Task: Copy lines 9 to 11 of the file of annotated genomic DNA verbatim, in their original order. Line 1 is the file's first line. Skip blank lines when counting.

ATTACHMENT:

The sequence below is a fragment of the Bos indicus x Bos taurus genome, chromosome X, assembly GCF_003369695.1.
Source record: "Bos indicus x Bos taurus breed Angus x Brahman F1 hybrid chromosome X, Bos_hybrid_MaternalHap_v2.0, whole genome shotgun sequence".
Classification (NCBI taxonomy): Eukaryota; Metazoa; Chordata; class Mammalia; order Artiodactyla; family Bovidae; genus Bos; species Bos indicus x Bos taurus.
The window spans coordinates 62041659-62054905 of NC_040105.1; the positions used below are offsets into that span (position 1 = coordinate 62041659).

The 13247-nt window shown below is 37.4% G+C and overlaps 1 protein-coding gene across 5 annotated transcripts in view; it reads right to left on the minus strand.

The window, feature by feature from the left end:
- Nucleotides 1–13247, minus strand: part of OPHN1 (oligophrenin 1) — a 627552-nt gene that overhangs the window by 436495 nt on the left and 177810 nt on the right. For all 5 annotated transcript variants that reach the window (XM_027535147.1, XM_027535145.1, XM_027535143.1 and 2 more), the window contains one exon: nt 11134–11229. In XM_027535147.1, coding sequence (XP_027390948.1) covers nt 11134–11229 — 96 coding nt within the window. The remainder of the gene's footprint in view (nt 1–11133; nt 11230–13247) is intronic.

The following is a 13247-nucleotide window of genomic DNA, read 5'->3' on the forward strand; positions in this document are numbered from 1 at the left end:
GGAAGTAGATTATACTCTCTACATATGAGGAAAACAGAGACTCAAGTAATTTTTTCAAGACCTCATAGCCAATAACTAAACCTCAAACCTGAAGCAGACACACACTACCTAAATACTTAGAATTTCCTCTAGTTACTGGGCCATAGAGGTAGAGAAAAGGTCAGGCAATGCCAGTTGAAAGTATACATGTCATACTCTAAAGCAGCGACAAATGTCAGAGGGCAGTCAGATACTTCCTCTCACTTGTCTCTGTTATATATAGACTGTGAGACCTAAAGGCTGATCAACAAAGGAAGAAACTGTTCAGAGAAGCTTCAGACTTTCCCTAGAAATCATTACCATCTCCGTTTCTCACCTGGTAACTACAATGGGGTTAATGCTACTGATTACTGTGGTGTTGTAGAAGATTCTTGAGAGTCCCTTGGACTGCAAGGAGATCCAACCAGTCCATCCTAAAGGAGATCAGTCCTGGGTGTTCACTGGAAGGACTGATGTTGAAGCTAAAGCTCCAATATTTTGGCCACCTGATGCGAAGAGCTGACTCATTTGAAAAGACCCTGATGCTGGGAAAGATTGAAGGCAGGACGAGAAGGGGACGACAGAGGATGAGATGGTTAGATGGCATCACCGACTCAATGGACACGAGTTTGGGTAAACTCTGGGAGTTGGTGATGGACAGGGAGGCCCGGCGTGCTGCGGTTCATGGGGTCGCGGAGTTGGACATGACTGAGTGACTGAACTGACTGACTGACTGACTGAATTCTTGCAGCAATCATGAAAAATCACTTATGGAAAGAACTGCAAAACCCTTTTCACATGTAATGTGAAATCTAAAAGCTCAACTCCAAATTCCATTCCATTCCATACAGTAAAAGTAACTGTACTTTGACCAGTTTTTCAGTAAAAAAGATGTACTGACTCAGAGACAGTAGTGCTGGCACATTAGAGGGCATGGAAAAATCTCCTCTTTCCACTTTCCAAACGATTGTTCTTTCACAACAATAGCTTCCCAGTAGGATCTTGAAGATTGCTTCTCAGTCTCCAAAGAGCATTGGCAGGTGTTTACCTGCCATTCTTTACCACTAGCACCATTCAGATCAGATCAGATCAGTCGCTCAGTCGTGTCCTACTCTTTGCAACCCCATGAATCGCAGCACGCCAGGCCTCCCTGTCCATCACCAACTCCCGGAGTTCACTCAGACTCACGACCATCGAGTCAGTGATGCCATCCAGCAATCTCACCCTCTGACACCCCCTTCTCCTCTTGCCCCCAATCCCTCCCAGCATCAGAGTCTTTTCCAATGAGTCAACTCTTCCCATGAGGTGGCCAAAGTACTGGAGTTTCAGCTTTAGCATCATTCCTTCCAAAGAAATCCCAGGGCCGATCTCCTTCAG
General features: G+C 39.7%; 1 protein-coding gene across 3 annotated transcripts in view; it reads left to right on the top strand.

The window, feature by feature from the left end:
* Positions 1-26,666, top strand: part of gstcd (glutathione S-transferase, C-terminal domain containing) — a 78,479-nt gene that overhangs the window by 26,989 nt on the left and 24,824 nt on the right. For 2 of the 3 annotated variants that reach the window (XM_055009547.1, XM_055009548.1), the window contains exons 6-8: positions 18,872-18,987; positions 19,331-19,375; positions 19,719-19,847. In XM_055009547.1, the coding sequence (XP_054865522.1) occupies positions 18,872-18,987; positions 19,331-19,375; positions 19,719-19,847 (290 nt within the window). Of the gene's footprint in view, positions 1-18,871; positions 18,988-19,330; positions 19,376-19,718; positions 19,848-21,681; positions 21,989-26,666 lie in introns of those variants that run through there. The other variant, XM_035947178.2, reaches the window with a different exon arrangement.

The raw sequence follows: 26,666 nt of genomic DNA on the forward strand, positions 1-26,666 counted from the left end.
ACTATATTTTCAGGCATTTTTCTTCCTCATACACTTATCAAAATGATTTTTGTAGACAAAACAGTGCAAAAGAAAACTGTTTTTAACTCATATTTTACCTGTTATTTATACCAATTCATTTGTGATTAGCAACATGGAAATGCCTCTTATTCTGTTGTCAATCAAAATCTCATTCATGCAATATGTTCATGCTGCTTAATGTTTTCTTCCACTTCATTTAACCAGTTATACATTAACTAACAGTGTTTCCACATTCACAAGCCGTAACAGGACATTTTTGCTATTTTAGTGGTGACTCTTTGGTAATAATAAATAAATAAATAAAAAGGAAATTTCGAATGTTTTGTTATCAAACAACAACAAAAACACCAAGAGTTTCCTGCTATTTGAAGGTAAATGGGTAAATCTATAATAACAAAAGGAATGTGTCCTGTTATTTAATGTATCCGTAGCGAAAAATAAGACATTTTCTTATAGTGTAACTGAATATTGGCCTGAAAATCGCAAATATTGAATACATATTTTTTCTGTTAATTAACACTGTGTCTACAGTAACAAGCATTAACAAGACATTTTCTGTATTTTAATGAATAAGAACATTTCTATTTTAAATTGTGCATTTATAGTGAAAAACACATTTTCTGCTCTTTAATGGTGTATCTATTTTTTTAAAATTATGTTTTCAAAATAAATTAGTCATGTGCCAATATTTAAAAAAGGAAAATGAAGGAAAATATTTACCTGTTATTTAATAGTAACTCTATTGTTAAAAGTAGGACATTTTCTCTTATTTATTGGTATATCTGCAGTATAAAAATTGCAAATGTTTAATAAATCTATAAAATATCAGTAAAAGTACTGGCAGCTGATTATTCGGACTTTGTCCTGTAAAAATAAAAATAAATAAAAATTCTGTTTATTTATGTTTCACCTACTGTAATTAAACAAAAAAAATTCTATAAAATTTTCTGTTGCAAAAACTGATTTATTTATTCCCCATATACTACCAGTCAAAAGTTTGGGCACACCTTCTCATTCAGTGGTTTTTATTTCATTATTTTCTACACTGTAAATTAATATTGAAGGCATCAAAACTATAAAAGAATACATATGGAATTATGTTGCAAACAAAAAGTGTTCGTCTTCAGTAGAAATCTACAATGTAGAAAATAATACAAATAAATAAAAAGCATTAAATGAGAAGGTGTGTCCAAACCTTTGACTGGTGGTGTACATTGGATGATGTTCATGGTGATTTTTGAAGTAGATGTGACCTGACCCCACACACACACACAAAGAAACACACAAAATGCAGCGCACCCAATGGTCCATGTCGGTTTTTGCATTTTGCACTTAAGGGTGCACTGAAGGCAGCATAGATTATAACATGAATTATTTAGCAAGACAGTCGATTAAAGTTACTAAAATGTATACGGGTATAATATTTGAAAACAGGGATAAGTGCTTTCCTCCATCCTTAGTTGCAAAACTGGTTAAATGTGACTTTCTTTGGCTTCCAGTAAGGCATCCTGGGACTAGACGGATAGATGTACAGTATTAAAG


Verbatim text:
GGAAGTAGATTATACTCTCTACATATGAGGAAAACAGAGACTCAAGTAATTTTTTCAAGACCTCATAGCCAATAACTAAACCTCAAACCTGAAGCAGACACACACTACCTAAATACTTAGAATTTCCTCTAGTTACTGGGCCATAGAGGTAGAGAAAAGGTCAGGCAATGCCAGTTGAAAGTATACATGTCATACTCTAAAGCAGCGACAAATGTCAGAGGGCAGTCAGATACTTCCTCTCACTTGTCTCTGTTATATATAGACTGTGAGACCTAAAGGCTGATCAACAAAGGAAGAAACTGTTCAGAGAAGCTTCAGACTTTCCCTAGAAATCATTACCATCTCCGTTTCTCACCTGGTAACTACAATGGGGTTAATGCTACTGATTACTGTGGTGTTGTAGAAGATTCTTGAGAGTCCCTTGGACTGCAAGGAGATCCAACCAGTCCATCCTAAAGGAGATCAGTCCTGGGTGTTCACTGGAAGGACTGATGTTGAAGCTAAAGCTCCAATATTTTGGCCACCTGATGCGAAGAGCTGACTCATTTGAAAAGACCCTGATGCTGGGAAAGATTGAAGGCAGGACGAGAAGGGGACGACAGAGGATGAGATGGTTAGATGGCATCACCGACTCAATGGACACGAGTTTGGGTAAACTCTGGGAGTTGGTGATGGACAGGGAGGCCCGGCGTGCTGCGGTTCATGGGGTCGCGGAGTTGGACATGACTGAGTGACTGAACTGACTGACTGACTGACTGAATTCTTGCAGCAATCATGAAAAATCACTTATGGAAAGAACTGCAAAACCCTTTTCACATGTAATGTGAAATCTAAAAGCTCAACTCCAAATTCCATTCCATTCCATACAGTAAAAGTAACTGTACTTTGACCAGTTTTTCAGTAAAAAAGATGTACTGACTCAGAGACAGTAGTGCTGGCACATTAGAGGGCATGGAAAAATCTCCTCTTTCCACTTTCCAAACGATTGTTCTTTCACAACAATAGCTTCCCAGTAGGATCTTGAAGATTGCTTCTCAGTCTCCAAAGAGCATTGGCAGGTGTTTACCTGCCATTCTTTACCACTAGCACCATTCAGATCAGATCAGATCAGTCGCTCAGTCGTGTCCTACTCTTTGCAACCCCATGAATCGCAGCACGCCAGGCCTCCCTGTCCATCACCAACTCCCGGAGTTCACTCAGACTCACGACCATCGAGTCAGTGATGCCATCCAGCAATCTCACCCTCTGACACCCCCTTCTCCTCTTGCCCCCAATCCCTCCCAGCATCAGAGTCTTTTCCAATGAGTCAACTCTTCCCATGAGGTGGCCAAAGTACTGGAGTTTCAGCTTTAGCATCATTCCTTCCAAAGAAATCCCAGGGCCGATCTCCTTCAG
General features: G+C 39.7%; 1 protein-coding gene across 3 annotated transcripts in view; it reads left to right on the top strand.

The window, feature by feature from the left end: